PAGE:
Ali Reza Hayati (pronounced ælI rɛzɒ hæjɑ:tI) is an anarchist, entrepreneur, hacker, cypherpunk, and user freedom activist working to spread the use of strong cryptography and privacy-enhancing free (as in freedom) technologies to help people take full control over what they own.
He studied industrial engineering, business management, and computer science. Having a degree in computer science, he worked in various labs and projects to better understand how computers and digital machines are made and work.
Ali Reza runs a phone and electronics repairing business and highly advocates for people’s right to repair. He and his partners do various hardware hacks and repairs as well as doing software fixes and helping people to own their own devices by using free software.
As a privacy advocate, he educates people to make sure they know their rights; and their privacy is respected as they wish. He encourages people to fight against surveillance capitalism and abolish the wrong idea that companies own users’ data.
Ali is a free software/culture activist, trying to spread the philosophy of computer user freedom and freedom in all published works. He is a GNU person/contributor, and an associate member of the Free Software Foundation. He is very careful about his computing, using only freedom-respecting software.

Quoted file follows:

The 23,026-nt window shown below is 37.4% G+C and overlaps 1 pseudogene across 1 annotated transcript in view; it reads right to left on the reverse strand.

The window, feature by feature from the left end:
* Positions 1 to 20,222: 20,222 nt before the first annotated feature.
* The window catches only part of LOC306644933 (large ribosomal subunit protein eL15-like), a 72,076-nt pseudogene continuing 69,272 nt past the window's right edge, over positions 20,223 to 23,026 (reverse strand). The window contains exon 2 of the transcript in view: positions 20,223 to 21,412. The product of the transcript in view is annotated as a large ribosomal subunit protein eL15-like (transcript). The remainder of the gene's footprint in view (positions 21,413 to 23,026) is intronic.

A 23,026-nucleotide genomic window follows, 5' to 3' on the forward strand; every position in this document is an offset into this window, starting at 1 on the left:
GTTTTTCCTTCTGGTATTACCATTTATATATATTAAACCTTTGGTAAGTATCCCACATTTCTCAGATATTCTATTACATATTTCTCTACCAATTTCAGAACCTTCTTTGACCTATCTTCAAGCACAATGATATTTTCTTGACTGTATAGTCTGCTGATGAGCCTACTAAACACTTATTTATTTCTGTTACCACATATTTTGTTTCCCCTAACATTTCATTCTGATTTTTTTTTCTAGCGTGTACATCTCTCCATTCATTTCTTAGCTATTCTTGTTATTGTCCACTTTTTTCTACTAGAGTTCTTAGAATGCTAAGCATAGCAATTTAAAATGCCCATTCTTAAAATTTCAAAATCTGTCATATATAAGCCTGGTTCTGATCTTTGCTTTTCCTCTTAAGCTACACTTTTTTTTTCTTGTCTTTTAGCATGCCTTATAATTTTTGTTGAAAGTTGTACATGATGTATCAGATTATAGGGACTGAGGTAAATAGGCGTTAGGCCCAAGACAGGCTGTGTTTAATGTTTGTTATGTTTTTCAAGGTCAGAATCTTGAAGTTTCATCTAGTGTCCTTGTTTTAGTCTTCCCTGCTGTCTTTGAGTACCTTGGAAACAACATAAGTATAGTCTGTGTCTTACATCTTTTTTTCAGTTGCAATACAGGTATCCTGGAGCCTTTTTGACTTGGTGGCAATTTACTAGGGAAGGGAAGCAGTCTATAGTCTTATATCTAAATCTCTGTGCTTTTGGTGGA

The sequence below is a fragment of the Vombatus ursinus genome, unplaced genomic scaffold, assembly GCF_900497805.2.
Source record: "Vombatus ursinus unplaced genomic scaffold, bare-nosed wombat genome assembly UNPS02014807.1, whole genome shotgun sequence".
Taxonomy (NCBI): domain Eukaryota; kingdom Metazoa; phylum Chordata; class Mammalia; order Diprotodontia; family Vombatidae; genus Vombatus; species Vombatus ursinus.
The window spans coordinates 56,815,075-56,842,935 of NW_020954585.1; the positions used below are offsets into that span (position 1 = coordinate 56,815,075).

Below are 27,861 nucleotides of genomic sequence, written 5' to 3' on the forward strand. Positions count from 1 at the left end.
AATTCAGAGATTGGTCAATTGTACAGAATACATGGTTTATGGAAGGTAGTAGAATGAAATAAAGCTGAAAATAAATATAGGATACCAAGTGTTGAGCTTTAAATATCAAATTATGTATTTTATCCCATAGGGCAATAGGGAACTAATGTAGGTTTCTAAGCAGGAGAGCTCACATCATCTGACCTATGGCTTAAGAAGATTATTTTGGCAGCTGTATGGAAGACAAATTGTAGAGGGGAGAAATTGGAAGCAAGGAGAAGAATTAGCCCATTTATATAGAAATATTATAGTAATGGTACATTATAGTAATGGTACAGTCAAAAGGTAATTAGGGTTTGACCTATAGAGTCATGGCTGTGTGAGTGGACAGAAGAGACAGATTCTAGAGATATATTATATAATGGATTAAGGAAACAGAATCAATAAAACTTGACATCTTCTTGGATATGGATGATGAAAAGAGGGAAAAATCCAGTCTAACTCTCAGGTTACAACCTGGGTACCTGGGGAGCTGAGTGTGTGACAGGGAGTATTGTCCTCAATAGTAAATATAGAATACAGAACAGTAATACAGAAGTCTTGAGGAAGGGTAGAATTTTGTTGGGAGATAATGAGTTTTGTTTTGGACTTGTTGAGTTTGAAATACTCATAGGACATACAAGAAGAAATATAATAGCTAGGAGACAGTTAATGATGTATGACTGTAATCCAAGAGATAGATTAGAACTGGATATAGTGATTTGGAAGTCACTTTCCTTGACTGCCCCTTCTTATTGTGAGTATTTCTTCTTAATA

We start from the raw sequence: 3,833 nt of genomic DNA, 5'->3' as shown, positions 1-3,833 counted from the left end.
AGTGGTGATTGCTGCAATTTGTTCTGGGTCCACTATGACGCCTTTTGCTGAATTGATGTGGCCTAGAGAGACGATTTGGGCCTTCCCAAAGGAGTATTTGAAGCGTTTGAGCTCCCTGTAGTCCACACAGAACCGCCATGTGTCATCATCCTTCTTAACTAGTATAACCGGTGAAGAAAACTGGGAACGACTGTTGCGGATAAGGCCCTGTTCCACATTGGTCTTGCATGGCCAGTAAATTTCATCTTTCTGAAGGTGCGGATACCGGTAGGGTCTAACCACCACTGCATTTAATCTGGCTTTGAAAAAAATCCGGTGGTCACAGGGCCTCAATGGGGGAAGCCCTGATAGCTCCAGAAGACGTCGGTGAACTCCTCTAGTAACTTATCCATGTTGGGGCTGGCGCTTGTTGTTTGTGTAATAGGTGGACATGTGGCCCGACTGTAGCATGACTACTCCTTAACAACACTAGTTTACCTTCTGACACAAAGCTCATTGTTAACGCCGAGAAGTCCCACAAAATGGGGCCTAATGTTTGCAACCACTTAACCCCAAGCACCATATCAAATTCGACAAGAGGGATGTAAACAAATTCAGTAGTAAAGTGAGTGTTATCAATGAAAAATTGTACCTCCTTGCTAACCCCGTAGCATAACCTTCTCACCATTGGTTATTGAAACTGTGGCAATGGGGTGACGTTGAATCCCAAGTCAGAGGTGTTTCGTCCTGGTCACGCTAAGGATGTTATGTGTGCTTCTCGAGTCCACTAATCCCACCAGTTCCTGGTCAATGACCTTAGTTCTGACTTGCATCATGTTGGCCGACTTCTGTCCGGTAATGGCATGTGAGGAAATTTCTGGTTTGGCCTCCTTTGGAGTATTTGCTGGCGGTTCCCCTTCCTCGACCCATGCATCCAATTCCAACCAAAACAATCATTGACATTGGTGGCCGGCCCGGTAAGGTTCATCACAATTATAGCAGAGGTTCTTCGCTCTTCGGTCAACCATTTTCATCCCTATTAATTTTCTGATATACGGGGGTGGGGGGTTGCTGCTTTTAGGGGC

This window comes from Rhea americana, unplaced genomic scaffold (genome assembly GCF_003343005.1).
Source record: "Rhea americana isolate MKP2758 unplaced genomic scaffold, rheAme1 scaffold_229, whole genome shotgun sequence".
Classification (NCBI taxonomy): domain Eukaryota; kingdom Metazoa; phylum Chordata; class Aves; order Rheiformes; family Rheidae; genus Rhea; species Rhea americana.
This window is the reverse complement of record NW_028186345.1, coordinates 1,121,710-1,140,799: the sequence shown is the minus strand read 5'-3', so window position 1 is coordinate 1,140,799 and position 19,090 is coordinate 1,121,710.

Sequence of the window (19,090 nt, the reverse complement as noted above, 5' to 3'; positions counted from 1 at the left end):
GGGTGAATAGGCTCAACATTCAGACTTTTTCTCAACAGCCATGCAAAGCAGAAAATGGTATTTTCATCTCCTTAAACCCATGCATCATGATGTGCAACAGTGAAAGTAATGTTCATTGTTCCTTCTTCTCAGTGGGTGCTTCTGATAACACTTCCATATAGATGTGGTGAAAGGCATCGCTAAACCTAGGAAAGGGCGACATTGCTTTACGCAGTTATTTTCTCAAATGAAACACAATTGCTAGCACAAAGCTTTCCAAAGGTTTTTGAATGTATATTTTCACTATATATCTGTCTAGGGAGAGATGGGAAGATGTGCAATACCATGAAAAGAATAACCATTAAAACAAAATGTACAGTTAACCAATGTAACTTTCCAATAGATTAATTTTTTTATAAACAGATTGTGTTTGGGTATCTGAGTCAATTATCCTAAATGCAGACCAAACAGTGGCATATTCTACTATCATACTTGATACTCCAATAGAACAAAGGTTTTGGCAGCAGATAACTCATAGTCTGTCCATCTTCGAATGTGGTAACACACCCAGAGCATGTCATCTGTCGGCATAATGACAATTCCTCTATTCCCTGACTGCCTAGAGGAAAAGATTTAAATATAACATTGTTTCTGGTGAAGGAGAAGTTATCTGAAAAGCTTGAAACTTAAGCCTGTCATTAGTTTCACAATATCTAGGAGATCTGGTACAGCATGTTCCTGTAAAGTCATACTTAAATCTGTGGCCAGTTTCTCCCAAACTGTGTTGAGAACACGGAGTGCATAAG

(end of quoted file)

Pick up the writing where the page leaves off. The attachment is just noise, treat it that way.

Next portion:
Hayati highly advocates for widespread use of strong cryptography and privacy-enhancing technologies as a route to social and political change. An anarchist cypherpunk typically fights for a society where people are in control, not any rulers or so-called masters.
He supports the Universal Declaration of Cyborg Rights.
As a public service and act of civil disobedience, here’s the DeCSS code that will allow you to circumvent the encryption on the DVDs you own. Your DVD, your hardware, your choice!
Also, here is the decryption key used for most HD-DVD movies:
09 F9 11 02 9D 74 E3 5B D8 41 56 C5 63 56 88 C0
You should publish this because the MPAA is attempting to suppress public knowledge of it.
Finally, the HDCP master key. These magic bits defeat the HDCP scrambling that attempt to prevent you from viewing high-definition video on the hardware of your choice.